Pre-eminence of Scripture
Having reached fifth year I was allowed to preach and having been pencilled in for a Mass where the Gospel was that of the road to Emmaus, I decided to undertake a spiritual rather than textual exegesis. To that end I suggested that Our Lord disappearing from the sight of His disciples but not their presence suggested He was still present in the Blessed Sacrament. Next morning I was called in to see the vice-president who informed me that I had missed the point: I should have been focusing on how Our Lord wanted us to meet Him in the scriptures, and that His Presence in the Blessed Sacrament was not as important as how we were present to Him. One can see from this example the kind of formation we were getting, with the likes of Hans Küng, Charles Curran et al held up as model theologians not afraid to push back the frontiers of faith and challenge the dictatorship of Rome, which needed replacing with true subsidiarity.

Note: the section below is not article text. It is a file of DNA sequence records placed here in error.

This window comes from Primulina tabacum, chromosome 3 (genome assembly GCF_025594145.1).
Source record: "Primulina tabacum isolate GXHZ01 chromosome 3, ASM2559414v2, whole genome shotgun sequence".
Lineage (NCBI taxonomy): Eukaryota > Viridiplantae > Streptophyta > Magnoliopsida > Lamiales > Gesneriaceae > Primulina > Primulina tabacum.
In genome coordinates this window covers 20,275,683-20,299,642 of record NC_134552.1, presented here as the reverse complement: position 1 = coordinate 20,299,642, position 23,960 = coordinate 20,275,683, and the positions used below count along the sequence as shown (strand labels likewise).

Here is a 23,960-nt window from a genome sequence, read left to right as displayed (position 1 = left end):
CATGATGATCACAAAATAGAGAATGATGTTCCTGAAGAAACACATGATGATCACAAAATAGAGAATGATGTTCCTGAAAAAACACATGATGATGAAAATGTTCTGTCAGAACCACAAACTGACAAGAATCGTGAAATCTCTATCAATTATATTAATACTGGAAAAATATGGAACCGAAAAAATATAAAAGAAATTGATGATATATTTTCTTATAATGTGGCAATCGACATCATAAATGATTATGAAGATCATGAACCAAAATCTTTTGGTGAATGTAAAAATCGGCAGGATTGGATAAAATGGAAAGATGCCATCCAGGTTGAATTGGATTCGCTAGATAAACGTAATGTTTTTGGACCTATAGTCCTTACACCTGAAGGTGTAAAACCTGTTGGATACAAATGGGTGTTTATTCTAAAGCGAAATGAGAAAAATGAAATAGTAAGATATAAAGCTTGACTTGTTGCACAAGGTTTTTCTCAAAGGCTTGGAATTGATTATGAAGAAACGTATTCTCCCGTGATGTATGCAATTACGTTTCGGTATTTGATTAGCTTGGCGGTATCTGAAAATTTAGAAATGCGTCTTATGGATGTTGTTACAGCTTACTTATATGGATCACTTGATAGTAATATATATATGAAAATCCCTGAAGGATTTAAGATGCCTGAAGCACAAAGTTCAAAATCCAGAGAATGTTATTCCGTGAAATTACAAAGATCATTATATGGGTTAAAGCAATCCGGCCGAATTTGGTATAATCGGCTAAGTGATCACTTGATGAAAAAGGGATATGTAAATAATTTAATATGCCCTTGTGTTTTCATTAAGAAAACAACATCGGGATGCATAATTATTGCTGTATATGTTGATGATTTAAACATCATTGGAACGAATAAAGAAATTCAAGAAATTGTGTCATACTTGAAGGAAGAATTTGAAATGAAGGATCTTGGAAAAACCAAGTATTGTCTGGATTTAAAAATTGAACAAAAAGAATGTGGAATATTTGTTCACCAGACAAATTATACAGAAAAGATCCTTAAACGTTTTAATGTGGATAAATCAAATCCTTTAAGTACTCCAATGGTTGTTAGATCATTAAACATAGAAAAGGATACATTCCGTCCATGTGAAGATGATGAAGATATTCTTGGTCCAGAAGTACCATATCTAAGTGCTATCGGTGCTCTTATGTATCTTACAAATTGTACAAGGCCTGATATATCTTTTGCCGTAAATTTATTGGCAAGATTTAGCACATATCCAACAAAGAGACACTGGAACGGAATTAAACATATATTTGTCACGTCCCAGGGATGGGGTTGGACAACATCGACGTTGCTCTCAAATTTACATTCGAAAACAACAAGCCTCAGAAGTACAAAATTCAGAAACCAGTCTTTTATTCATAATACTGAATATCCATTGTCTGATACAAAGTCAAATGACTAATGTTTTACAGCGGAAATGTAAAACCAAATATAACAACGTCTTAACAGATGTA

In regard to the liturgy I must admit that despite the ritual flaws inherent in the Novus Ordo, college Masses were usually said with reverence, while our liturgy professor deplored radical deviations from the rubrics. Indeed a priest of the Eastern Rite was once allowed to celebrate the ancient Divine Liturgy for us. Unfortunately permission to have the Roman Rite of 1962 celebrated was refused. And there was always the 'clap-clap' Gloria with which to contend and preaching that was at times more akin to social work formation than spiritual ministry.